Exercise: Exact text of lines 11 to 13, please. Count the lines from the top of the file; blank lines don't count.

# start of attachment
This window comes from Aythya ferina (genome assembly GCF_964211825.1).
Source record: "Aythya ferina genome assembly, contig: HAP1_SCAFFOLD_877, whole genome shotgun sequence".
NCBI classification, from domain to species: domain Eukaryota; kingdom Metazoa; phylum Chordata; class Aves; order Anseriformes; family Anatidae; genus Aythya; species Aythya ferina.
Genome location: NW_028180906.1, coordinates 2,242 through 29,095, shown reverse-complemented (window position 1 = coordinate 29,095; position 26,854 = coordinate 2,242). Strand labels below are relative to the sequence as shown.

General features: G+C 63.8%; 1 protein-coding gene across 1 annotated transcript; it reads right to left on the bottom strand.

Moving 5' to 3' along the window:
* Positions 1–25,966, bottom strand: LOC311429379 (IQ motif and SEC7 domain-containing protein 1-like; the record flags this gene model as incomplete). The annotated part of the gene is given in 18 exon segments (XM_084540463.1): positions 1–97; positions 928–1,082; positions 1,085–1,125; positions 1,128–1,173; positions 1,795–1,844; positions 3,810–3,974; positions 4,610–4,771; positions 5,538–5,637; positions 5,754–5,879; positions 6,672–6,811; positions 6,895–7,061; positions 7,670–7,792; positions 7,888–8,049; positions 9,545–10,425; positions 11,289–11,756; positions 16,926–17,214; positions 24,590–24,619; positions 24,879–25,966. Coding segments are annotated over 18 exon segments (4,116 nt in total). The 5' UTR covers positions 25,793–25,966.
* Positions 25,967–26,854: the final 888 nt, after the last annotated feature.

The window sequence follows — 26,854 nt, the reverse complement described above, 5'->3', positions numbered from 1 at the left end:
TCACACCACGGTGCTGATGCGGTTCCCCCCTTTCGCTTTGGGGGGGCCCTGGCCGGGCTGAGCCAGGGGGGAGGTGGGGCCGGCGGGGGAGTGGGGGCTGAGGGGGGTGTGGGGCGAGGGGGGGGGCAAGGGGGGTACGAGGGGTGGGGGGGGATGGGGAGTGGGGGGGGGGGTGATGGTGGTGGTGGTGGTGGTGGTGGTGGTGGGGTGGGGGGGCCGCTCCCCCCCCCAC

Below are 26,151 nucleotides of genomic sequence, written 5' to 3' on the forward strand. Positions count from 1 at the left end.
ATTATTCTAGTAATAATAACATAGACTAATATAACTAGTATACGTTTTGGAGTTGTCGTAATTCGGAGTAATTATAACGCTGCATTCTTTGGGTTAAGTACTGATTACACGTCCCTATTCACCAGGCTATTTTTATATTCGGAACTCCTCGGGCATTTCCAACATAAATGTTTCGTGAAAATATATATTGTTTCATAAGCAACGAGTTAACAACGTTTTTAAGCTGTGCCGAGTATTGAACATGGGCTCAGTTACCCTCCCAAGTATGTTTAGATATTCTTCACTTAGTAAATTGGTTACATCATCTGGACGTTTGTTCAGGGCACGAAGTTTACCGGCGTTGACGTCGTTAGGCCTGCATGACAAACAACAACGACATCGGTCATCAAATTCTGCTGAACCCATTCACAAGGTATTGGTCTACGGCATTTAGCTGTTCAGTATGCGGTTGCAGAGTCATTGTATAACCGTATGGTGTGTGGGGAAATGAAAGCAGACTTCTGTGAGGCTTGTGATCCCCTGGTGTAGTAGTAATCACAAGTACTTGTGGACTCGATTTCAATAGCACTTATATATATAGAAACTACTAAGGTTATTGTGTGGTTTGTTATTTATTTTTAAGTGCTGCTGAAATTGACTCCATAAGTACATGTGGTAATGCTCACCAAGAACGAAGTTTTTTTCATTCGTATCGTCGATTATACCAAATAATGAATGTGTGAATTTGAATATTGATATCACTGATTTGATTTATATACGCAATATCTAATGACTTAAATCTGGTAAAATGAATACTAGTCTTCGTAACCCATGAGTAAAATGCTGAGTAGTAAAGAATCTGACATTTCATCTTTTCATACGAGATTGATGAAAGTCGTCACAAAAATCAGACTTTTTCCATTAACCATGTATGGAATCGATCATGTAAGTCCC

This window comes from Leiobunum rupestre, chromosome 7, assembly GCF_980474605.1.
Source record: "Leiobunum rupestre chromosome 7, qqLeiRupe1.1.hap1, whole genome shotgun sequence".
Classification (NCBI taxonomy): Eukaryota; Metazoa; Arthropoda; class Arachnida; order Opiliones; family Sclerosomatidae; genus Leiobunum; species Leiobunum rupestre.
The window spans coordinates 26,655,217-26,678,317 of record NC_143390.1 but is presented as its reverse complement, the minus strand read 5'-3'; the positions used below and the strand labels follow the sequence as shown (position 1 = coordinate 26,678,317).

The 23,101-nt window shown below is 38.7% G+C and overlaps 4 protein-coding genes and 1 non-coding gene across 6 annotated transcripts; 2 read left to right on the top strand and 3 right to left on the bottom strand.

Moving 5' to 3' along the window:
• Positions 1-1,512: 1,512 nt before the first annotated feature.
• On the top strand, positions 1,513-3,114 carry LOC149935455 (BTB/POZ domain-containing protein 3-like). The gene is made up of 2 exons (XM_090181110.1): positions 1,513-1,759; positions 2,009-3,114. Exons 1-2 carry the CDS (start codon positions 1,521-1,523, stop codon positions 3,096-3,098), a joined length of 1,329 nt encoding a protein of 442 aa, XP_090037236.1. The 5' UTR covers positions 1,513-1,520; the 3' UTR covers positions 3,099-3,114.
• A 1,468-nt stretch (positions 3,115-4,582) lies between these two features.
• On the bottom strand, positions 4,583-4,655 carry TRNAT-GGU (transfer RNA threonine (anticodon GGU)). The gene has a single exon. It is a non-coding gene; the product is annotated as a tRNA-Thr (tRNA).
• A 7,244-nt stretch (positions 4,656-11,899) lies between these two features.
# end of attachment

Below are 26,151 nucleotides of genomic sequence, written 5' to 3' on the forward strand. Positions count from 1 at the left end.
ATTATTCTAGTAATAATAACATAGACTAATATAACTAGTATACGTTTTGGAGTTGTCGTAATTCGGAGTAATTATAACGCTGCATTCTTTGGGTTAAGTACTGATTACACGTCCCTATTCACCAGGCTATTTTTATATTCGGAACTCCTCGGGCATTTCCAACATAAATGTTTCGTGAAAATATATATTGTTTCATAAGCAACGAGTTAACAACGTTTTTAAGCTGTGCCGAGTATTGAACATGGGCTCAGTTACCCTCCCAAGTATGTTTAGATATTCTTCACTTAGTAAATTGGTTACATCATCTGGACGTTTGTTCAGGGCACGAAGTTTACCGGCGTTGACGTCGTTAGGCCTGCATGACAAACAACAACGACATCGGTCATCAAATTCTGCTGAACCCATTCACAAGGTATTGGTCTACGGCATTTAGCTGTTCAGTATGCGGTTGCAGAGTCATTGTATAACCGTATGGTGTGTGGGGAAATGAAAGCAGACTTCTGTGAGGCTTGTGATCCCCTGGTGTAGTAGTAATCACAAGTACTTGTGGACTCGATTTCAATAGCACTTATATATATAGAAACTACTAAGGTTATTGTGTGGTTTGTTATTTATTTTTAAGTGCTGCTGAAATTGACTCCATAAGTACATGTGGTAATGCTCACCAAGAACGAAGTTTTTTTCATTCGTATCGTCGATTATACCAAATAATGAATGTGTGAATTTGAATATTGATATCACTGATTTGATTTATATACGCAATATCTAATGACTTAAATCTGGTAAAATGAATACTAGTCTTCGTAACCCATGAGTAAAATGCTGAGTAGTAAAGAATCTGACATTTCATCTTTTCATACGAGATTGATGAAAGTCGTCACAAAAATCAGACTTTTTCCATTAACCATGTATGGAATCGATCATGTAAGTCCC

This window comes from Leiobunum rupestre, chromosome 7, assembly GCF_980474605.1.